An hour north of Boston on the New Hampshire seacoast lies the quaint city of Portsmouth, established in 1623 and home to roughly 21,000 people. Situated near the mouth of the Piscataqua River, the downtown area offers picturesque waterfront views and throughout winding streets and brick sidewalks exists a mecca of fantastic local shops, restaurants, bars and more. I've documented my visits here on multiple occasions, traveling up often to visit college friends. My Alma matter (University of New Hampshire) campus is located 15 minutes west in the tiny town of Durham, so I've got a definite connection to the area, as do some of my Boston blogger girlfriends. We decided a day trip was in order and with others in tow who had never been (!!) we headed up last Saturday where our adventures commenced with lunch at Red Hook Brewery. I had not been to the brewery since the summer of graduating (2006) and spent lots of time here in college (my 21st birthday dinner, among other blurry occasions!) Red Hook is the quintessential craft beer of the region, not to mention the breweries Cataqua Public House serves up some seriously tasty pub style food. The ten of us gals shared a plethora of appetizers starting with a Basket of Sweet Potato Fries ($7) and a Baked Jumbo Pretzel ($4) with homemade honey mustard dressing. A definite favorite were the Fried Artichoke Hearts ($8) dusted in seasoned flour and deep fried, served with a caper aioli. The Spinach and Artichoke Dip ($10) and the Hook Pilsner Infused Hummus ($7) are both delicious with grilled pita points, carrots and celery.We also noshed on oven baked Potato Skins ($9) loaded with Monterey Jack cheese and crumbled bacon, and Grilled Buffalo Chicken Strips ($10). All of it was even better than I remembered, from the superb food, to the clean tastefully decorated space, to the buttery brown couches, I was definitely re-living some great memories and had a blast making new ones.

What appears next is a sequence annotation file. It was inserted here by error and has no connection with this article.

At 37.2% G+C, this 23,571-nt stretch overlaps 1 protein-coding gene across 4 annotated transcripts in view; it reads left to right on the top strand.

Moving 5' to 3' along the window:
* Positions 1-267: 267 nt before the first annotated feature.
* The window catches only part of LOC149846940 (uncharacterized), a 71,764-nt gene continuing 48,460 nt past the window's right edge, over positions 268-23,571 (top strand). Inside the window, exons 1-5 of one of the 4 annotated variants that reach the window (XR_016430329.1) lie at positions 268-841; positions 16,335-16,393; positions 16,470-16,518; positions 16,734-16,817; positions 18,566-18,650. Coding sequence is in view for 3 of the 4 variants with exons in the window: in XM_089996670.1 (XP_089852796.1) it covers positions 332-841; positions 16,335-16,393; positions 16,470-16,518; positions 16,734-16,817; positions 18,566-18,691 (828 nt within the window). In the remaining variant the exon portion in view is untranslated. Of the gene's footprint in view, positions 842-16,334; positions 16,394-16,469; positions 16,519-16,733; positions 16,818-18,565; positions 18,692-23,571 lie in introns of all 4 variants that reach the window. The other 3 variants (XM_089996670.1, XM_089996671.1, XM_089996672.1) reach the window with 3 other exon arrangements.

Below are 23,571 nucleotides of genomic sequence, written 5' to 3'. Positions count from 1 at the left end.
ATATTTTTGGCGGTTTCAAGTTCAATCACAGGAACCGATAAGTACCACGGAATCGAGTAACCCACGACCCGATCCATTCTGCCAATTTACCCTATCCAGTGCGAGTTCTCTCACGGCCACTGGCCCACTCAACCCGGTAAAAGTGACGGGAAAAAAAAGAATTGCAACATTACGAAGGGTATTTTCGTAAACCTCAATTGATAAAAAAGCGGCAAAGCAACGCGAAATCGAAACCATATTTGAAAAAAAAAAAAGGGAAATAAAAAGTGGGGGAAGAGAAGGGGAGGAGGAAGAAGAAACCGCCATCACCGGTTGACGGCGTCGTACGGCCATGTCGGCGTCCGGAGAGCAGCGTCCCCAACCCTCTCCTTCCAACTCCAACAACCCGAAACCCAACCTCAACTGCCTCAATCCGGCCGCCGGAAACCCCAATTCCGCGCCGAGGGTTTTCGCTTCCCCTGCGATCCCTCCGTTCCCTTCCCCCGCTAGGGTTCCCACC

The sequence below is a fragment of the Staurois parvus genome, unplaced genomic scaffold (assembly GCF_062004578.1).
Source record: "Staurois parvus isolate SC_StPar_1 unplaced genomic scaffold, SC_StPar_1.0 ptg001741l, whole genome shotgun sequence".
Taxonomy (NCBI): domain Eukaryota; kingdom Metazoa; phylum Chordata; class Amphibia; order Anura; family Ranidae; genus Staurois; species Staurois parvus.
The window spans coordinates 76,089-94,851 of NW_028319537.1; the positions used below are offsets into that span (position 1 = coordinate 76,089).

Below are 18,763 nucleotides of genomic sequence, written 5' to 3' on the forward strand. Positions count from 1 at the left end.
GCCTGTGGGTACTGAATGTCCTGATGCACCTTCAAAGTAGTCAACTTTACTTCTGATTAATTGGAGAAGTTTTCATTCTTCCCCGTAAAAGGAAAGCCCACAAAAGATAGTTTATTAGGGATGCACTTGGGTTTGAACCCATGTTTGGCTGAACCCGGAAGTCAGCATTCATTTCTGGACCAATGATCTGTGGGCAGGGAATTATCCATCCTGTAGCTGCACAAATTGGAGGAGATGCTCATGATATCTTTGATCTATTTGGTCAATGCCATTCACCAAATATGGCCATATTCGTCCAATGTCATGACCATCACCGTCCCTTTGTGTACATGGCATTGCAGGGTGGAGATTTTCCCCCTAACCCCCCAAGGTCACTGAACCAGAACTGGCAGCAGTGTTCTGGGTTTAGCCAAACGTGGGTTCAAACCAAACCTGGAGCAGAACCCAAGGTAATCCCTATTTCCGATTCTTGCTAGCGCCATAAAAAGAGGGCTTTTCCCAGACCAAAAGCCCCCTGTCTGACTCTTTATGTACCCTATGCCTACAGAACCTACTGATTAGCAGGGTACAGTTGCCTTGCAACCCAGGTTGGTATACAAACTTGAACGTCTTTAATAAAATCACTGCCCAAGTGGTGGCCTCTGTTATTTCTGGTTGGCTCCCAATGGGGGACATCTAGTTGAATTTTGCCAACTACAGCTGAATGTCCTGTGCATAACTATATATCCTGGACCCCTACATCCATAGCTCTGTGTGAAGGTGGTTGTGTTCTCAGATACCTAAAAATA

The majority of us ordered our beer in the form of a Sampler Tray ($7); this is a fun and inexpensive way to enjoy the range of styles offered. A generous pour of ESB, Pilsner, IPA, Copperhook, Blackhook and Winterhook come on the sampler's circular platter with the color underneath corresponding to the menu description. We embarked on a brewery tour after lunch, I had somehow never been on one despite all my visits here. After all these years, it was finally meant to be! Tours cost $1 and run at various times on the hour, lead by a spirited guide, followed up with pitchers for sampling a number of varieties. My college girlfriends and I were always big fans of the Blonde Ale, a refreshing and thirst quenching blend of lightly roasted barley and a touch of wheat. The Longhammer IPA (India Pale Ale) is bold and meduim bodied, with a distinct bitterness as a result of adding hops both in the beginning and end of the fermentation process. Strong aromas and flavors of pine and citrus are prevalent. The Winterhook is a festive dark brew with rich malts and spicy hops. Roasted chocolate notes impart smoothness and finesse. This beer has been released for 27 seasons, the recipe changing slightly each year. I also really enjoy their ESB (Extra Special Bitter) a traditional British style amber beer that has been brewed since 1987. It balances sweet caramel malts with spicy and citrusy hops. I purchased two six packs (IPA and ESB) at the gift shop - I forgot how much I miss drinking this beer! Red Hook is not widely available in Boston, so I'm thrilled to have a small supply on hand. The Portsmouth blogger tour didn't end here, an afternoon shopping and wandering downtown was followed up by a fantastic meal at Black Trumpet Bistro, stay tuned for my review!